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Tuesday, July 16, 2013

Grown Ups 2 Movie Review


"Grown Ups 2" opens with Lenny Feder (Adam Sandler) waking up and looking contentedly at his wife Roxanne (Salma Hayek) still sleeping next to him. He then turns over and is facing a full grown deer, eating from a bowl on his nightstand. He tries to coax Roxanne to awake and open the window, but, when she sees the deer, she screams. The deer rears on its hind legs and pees in Lenny's face. "Grown Ups 2" doesn't get any better than a face full of piss.

Since 2010's thinly diverting "Grown Ups", Lenny has decided to move his family back to his hometown. The film picks up ten months after the move, on the last day of school, and Lenny has fully integrated back into the lives of his friends, Eric & Sally Lamonsoff (Kevin James, Maria Bello), Kurt & Deanne McKenzie (Chris Rock & Maya Rudolph), and Marcus Higgins (David Spade) and their families, which now includes Marcus's recently discovered, bitter son, Braden (Alexander Ludwig), whom he is meeting for the first time.

In addition to family, we are introduced to other townies, many of whom grew up with Lenny: Nick (Nick Swardson), the schizo-school-bus-driver; Dickie (Collin Quinn), the lifer at the local soft serve stand; Malcolm (Tim Meadows) and officer Fluzoo (Shaq O'Neal), the other African Americans in the town; Wiley (Steve Buscemi) and his wife, Penny (Cherl Oteri), who is obsessed with Lenny; Tommy Cavanaugh (Stone Cold Steve Austin), the bully from Lenny's past; and a score of others, including Andy Samberg, Bobby Moynihan, and a smattering of the lesser-known SNL male cast (Jorma Taccone, Akiva Schaffer, Taran Killam, Paul Brittain) in a cameo as a male cheerleader-car wash crew; and Jon Lovitz in an uninspired bit part as a perverted janitor at the wives' yoga studio. For the set-up, pitted against the townies is a pack of privileged, bullying college frat boys, lead by Frat Boy Andy (Taylor Lautner).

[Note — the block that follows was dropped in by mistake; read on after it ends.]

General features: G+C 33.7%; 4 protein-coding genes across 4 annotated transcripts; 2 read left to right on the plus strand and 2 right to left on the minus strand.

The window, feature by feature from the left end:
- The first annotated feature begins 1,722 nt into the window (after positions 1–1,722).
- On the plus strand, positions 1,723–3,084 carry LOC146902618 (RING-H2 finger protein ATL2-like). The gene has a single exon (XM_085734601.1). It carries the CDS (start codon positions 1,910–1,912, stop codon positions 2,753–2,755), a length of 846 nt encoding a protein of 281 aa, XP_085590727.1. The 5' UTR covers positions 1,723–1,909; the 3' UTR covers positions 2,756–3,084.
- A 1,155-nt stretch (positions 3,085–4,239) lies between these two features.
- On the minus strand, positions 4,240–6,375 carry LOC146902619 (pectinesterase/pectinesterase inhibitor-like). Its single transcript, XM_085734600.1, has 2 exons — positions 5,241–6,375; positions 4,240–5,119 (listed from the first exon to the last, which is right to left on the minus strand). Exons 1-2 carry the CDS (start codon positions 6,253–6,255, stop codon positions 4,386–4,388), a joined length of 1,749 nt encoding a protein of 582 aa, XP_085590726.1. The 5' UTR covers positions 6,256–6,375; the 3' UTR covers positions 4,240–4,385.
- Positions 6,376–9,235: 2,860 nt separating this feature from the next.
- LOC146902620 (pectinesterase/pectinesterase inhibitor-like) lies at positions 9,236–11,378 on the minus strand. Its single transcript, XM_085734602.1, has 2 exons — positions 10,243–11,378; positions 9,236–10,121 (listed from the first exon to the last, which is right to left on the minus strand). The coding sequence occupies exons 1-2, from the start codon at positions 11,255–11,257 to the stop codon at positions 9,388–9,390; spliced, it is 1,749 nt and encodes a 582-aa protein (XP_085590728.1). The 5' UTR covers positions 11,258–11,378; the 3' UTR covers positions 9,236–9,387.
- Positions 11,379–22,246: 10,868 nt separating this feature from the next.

It's not surprising we don't have any of the cast's best work. This was never going to be "Frida", "Punch Drunk Love", "Spanglish" or "Everybody Hates Chris". It would have been great if it could have been a "50 First Dates", with its mix of summer escapism, slapstick and humanity. Diving into the crassest of jokes, we could still have hoped for something half as good as "There's Something About Mary" or, as the film dives into comic-book types & events, a "Malcolm in the Middle" episode with its exaggerated but very caring depiction of family.

What we get instead is a very simple, crass, frat boy film where the Sandburg side represent an inclusive, sports-bar depiction of men and their fantasies against an uber-douche caricature of the same.

To sum up the jokes: there are two telegraphed but well-executed slapstick moments with an inflatable raft. However, the main gags are men staring at huge breasts (April Rose gets to lead the bunch), Eric's ability to simultaneously belch-sneeze-fart, and a number of jokes dealing with the body: at least four scenes structured around confrontations with male nudity or the spectre of it, two depictions of vomiting, one pee-stained tiny whities set-up, and some good ol' shots to the groin.

The script is overwhelmed by the number of actors and half-developed plot points. Each of the main characters walks through his role playing his standard persona. Oteri comes off like she's workshopping an idea in an improv class after her friends started packing it in to hit the bar. And what bender landed Buscemi here? Chris Rock gets in a couple descent one-liners. Shaq is the most memorable comedic player on the screen. Alexys Nycole Sanchez, as Becky, the youngest Feder, gives the most well-rounded and likeable performance. But with a cast this large and diverse and "Grown Ups 2" to show for it, surfacing Shaq and Sanchez is like spotting two unbroken kernels of corn floating in a backed-up john.

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